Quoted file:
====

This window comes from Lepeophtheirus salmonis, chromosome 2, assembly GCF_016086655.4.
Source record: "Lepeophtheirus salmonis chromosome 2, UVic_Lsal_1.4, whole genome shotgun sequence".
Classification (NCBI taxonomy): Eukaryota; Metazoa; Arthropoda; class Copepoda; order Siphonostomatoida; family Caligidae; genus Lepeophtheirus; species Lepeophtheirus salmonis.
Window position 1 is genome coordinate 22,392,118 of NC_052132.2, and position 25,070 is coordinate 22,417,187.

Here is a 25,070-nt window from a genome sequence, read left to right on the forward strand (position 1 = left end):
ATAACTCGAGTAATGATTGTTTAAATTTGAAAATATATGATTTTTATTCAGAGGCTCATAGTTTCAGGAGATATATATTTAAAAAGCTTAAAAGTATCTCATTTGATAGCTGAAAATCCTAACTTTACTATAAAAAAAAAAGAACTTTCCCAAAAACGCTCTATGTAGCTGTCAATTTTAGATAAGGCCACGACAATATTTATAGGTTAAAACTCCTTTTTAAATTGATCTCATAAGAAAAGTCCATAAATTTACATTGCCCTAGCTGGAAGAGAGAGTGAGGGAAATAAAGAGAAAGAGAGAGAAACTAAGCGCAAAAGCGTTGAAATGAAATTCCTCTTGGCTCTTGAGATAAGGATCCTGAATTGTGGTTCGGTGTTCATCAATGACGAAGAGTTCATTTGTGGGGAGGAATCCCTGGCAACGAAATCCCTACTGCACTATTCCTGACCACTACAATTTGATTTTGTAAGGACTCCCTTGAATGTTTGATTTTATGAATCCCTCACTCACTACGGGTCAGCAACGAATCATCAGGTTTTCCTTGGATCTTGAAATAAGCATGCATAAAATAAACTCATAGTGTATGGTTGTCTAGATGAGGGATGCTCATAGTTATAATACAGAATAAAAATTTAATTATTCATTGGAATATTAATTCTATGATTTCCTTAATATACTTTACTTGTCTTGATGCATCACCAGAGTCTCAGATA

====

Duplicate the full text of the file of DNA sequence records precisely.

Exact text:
This window comes from Lepeophtheirus salmonis, chromosome 2, assembly GCF_016086655.4.
Source record: "Lepeophtheirus salmonis chromosome 2, UVic_Lsal_1.4, whole genome shotgun sequence".
Classification (NCBI taxonomy): Eukaryota; Metazoa; Arthropoda; class Copepoda; order Siphonostomatoida; family Caligidae; genus Lepeophtheirus; species Lepeophtheirus salmonis.
Window position 1 is genome coordinate 22,392,118 of NC_052132.2, and position 25,070 is coordinate 22,417,187.

Here is a 25,070-nt window from a genome sequence, read left to right on the forward strand (position 1 = left end):
ATAACTCGAGTAATGATTGTTTAAATTTGAAAATATATGATTTTTATTCAGAGGCTCATAGTTTCAGGAGATATATATTTAAAAAGCTTAAAAGTATCTCATTTGATAGCTGAAAATCCTAACTTTACTATAAAAAAAAAAGAACTTTCCCAAAAACGCTCTATGTAGCTGTCAATTTTAGATAAGGCCACGACAATATTTATAGGTTAAAACTCCTTTTTAAATTGATCTCATAAGAAAAGTCCATAAATTTACATTGCCCTAGCTGGAAGAGAGAGTGAGGGAAATAAAGAGAAAGAGAGAGAAACTAAGCGCAAAAGCGTTGAAATGAAATTCCTCTTGGCTCTTGAGATAAGGATCCTGAATTGTGGTTCGGTGTTCATCAATGACGAAGAGTTCATTTGTGGGGAGGAATCCCTGGCAACGAAATCCCTACTGCACTATTCCTGACCACTACAATTTGATTTTGTAAGGACTCCCTTGAATGTTTGATTTTATGAATCCCTCACTCACTACGGGTCAGCAACGAATCATCAGGTTTTCCTTGGATCTTGAAATAAGCATGCATAAAATAAACTCATAGTGTATGGTTGTCTAGATGAGGGATGCTCATAGTTATAATACAGAATAAAAATTTAATTATTCATTGGAATATTAATTCTATGATTTCCTTAATATACTTTACTTGTCTTGATGCATCACCAGAGTCTCAGATA